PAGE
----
This tale, which was told to the narrator, Geoffrey Crayon, during a peaceful afternoon of fishing, begins with a local legend concerning treasure buried by the notorious pirate Captain Kidd in a swamp not far from Boston. Near this swamp, in 1727, lives a miserly fellow named Tom Walker and his wife, a woman as miserly as he. These two, so greedy that they even try to cheat each other, are constantly fighting, and Tom’s face shows the physical marks of their arguments.
One day, cutting through the swamp, Tom comes across the remains of an old Indian fortification and discovers a skull with a tomahawk still buried in it. As Tom kicks at the skull, he hears a voice and looks up to see a black man, “neither negro nor Indian” seated on a stump. The man, wearing a red sash around his body, has a soot-stained face, which makes it appear as if he works in some fiery place. Tom soon recognizes the stranger as the devil, Old Scratch. The devil confirms the story of Kidd’s buried treasure and offers it to Tom but only on a certain condition, a condition that the story does not state but that is surely the possession of Tom’s soul. Old Scratch proves his identity by leaving the imprint of his finger burned into Tom’s forehead.
When Tom tells his wife of the encounter, she greedily urges him to accept the bargain, but to spite her he refuses. Unable to change Tom’s mind, she decides to make her own pact with the devil, keeping the profits for herself. After an initial inconclusive meeting with Old Scratch, Tom’s wife sets out again for the Indian fort, this time taking with her all the household valuables she can carry. When she does not return for several days, Tom, uneasy for his valuables, goes to find her. After a long afternoon’s search, he sees hanging in a tree a bundle tied in his wife’s apron. Thinking that he has found the valuables, he opens the apron and discovers only a heart and a liver. Evidently, his wife died attempting to deal with Old Scratch as she had formerly dealt with Tom, for around the tree are tufts of black hair obviously pulled from the devil’s head. Although unhappy about the disappearance of his valuables, Tom is consoled by the loss of his wife.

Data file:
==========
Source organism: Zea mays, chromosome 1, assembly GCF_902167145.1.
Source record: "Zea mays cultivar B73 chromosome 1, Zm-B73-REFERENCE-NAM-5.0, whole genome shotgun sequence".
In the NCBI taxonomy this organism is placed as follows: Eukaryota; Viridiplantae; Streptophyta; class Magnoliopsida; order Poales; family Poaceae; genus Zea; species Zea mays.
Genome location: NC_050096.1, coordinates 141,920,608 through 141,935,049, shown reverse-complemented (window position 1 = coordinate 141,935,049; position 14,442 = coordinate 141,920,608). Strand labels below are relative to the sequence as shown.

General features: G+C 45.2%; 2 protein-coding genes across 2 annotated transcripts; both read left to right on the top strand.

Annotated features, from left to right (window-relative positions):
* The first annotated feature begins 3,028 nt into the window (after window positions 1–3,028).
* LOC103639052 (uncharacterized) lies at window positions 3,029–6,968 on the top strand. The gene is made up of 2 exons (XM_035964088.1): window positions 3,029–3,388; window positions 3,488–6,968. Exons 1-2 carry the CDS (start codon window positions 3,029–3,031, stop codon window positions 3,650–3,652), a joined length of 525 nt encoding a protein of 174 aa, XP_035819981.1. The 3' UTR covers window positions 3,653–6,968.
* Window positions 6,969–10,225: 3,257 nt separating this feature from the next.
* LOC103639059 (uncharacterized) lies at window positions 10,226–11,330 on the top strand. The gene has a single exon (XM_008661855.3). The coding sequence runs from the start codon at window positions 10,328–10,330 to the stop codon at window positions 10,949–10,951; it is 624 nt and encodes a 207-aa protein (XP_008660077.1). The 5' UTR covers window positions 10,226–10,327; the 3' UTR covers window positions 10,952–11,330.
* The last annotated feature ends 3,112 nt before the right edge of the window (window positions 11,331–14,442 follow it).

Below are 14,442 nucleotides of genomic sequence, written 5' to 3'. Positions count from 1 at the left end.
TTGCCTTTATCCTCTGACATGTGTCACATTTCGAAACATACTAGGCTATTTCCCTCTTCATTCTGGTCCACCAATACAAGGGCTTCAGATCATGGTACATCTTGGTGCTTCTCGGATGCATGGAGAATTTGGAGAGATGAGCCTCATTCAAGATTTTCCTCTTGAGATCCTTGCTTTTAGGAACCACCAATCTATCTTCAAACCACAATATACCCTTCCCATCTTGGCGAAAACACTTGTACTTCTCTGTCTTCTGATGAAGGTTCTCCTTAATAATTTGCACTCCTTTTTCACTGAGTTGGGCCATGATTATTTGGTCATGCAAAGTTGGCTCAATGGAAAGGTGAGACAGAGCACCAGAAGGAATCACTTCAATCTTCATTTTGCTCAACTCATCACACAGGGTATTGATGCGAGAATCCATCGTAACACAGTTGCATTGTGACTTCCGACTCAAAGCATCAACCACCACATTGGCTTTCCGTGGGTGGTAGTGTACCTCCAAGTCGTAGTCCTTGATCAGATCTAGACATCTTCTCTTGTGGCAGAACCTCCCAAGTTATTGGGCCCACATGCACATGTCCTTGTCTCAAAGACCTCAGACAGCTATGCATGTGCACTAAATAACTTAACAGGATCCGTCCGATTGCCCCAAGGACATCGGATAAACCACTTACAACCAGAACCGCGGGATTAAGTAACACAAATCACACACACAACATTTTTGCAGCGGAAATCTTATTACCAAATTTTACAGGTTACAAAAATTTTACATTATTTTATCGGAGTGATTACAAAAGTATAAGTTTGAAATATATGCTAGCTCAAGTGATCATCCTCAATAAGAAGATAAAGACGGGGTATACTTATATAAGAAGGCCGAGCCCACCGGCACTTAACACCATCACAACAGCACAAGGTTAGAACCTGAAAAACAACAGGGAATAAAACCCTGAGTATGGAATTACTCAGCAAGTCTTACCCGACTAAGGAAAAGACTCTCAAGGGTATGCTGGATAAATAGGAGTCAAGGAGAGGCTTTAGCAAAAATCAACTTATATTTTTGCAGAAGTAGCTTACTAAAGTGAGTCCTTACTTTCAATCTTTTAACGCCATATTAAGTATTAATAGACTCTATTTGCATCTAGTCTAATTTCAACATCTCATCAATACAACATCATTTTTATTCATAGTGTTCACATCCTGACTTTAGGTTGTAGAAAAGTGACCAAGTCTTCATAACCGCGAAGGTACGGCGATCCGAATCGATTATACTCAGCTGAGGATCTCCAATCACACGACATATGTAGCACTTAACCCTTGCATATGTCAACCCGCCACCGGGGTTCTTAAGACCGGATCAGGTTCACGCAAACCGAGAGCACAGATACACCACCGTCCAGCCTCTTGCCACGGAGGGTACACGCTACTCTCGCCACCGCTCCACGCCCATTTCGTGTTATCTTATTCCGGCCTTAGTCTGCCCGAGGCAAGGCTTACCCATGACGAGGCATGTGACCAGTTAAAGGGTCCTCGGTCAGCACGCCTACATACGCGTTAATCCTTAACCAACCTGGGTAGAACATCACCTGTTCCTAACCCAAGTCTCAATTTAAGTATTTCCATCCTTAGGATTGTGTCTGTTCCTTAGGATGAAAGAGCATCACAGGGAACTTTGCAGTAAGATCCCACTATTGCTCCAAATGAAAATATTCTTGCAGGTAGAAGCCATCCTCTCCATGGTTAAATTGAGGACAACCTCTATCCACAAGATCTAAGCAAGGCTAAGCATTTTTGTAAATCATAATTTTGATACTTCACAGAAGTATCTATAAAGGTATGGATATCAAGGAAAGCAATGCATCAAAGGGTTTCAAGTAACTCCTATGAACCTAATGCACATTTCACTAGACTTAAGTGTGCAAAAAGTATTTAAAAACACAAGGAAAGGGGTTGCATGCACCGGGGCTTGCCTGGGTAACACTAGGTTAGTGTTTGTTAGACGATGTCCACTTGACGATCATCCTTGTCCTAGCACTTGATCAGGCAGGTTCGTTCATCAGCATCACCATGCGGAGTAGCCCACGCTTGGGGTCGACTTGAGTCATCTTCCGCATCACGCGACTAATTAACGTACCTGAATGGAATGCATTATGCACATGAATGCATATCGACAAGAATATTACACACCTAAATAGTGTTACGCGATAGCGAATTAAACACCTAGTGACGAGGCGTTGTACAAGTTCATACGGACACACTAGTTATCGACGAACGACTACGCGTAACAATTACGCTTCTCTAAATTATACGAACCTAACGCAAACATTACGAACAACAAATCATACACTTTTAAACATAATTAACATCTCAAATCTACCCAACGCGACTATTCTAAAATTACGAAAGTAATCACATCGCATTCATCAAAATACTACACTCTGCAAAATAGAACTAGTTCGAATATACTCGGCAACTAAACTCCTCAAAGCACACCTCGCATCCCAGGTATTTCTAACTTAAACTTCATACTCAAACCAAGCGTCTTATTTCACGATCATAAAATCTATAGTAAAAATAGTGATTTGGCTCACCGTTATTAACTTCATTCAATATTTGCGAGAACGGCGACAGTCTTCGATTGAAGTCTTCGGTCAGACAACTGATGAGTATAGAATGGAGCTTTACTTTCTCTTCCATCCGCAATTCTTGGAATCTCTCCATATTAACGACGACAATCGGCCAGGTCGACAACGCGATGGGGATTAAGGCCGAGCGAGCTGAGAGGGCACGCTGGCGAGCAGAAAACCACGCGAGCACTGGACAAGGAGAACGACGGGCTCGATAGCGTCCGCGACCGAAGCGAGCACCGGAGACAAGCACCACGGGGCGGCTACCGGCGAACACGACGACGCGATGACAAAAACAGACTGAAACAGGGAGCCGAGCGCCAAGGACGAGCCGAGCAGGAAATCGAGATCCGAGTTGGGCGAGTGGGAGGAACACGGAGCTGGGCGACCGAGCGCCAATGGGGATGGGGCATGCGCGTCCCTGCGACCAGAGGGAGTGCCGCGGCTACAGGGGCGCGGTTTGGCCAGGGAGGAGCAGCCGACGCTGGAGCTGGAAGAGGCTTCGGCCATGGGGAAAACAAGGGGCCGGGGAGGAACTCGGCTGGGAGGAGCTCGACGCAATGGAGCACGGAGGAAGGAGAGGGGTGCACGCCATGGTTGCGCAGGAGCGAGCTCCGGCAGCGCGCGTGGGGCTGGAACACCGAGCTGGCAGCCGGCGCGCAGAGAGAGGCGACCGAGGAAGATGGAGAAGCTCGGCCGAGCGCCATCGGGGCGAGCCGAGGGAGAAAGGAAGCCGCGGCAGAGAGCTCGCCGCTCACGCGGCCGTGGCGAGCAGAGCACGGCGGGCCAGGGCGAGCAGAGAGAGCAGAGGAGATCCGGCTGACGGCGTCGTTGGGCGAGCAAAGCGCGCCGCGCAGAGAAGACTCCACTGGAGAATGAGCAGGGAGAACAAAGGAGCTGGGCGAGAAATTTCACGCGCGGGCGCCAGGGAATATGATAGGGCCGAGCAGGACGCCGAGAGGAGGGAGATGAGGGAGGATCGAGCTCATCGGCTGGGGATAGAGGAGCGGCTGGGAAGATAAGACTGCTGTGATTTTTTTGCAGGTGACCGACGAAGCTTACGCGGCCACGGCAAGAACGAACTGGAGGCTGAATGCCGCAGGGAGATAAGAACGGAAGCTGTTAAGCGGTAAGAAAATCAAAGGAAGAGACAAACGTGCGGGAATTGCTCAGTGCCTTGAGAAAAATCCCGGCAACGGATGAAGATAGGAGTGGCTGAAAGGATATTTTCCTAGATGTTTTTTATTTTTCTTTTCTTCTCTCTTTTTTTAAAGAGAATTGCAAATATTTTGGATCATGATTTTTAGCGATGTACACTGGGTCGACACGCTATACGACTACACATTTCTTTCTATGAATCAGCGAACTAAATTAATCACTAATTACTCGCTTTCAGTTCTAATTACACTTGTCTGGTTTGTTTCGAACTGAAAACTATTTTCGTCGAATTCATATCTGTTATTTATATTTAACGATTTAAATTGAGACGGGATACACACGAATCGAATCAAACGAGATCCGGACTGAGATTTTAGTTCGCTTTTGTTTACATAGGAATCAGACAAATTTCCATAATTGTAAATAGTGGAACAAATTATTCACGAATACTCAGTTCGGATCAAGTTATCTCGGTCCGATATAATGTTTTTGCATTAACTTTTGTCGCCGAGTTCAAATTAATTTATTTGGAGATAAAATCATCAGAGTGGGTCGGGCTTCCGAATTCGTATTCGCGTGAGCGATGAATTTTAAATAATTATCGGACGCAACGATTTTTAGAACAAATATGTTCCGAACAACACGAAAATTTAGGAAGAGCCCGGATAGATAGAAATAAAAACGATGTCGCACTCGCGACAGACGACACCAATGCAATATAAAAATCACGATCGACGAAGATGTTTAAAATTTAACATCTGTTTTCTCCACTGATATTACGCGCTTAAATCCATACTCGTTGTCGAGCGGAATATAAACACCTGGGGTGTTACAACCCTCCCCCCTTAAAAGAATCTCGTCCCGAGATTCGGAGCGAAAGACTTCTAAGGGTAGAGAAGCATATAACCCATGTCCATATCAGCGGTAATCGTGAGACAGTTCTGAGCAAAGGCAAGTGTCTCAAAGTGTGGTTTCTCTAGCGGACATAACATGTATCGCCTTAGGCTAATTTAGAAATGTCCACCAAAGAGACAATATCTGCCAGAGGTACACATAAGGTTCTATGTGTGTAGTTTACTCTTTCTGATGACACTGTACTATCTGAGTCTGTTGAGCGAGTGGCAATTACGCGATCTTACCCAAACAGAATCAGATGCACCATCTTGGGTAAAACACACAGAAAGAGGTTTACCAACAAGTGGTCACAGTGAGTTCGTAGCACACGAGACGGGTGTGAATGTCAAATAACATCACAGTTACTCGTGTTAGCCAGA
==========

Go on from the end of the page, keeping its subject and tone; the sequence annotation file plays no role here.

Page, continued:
Feeling grateful and with a growing desire to gain Captain Kidd’s fortune, Tom seeks to renew his acquaintance with the devil. Old Scratch does not appear for some time, however, and, when he does, he seems reluctant to discuss the treasure. Finally, though, he agrees to relinquish the treasure if it will be used in his service. He first suggests that Tom become a slave trader. Tom balks at sinking that low but agrees to go into business as a moneylender or usurer.
Tom moves to Boston and becomes successful, exacting hard terms and showing no mercy to those in his debt. Growing older, Tom regrets his bargain and searches to find a way out of the pact. He becomes zealous in church attendance, prays loudly and publicly, keeps an open Bible in his home, and always carries a small one with him. He does not, however, give up his harsh business practices.
One hot afternoon, dressed in a white linen cap and silk morning gown, Tom is about to foreclose a mortgage. When the poor victim begs for a delay, reminding Tom of the money he previously made from him, Tom replies, “The devil take me . . . if I have made a farthing!” Immediately, there are three knocks at the door, and standing in the street is Old Scratch and a black horse.
Having left the small Bible in his coat and having covered the large one with the mortgage, Tom is helpless to prevent the devil from placing him on the horse, which gallops off down the streets of Boston. The next day, his house burns to the ground, and Tom never returns. It is said, however, that the swamp and Indian fort are haunted by a spirit on horseback wearing a white cap and morning gown. The story is so well-known, says the narrator, that it is the source of the New England saying, “The Devil and Tom Walker.”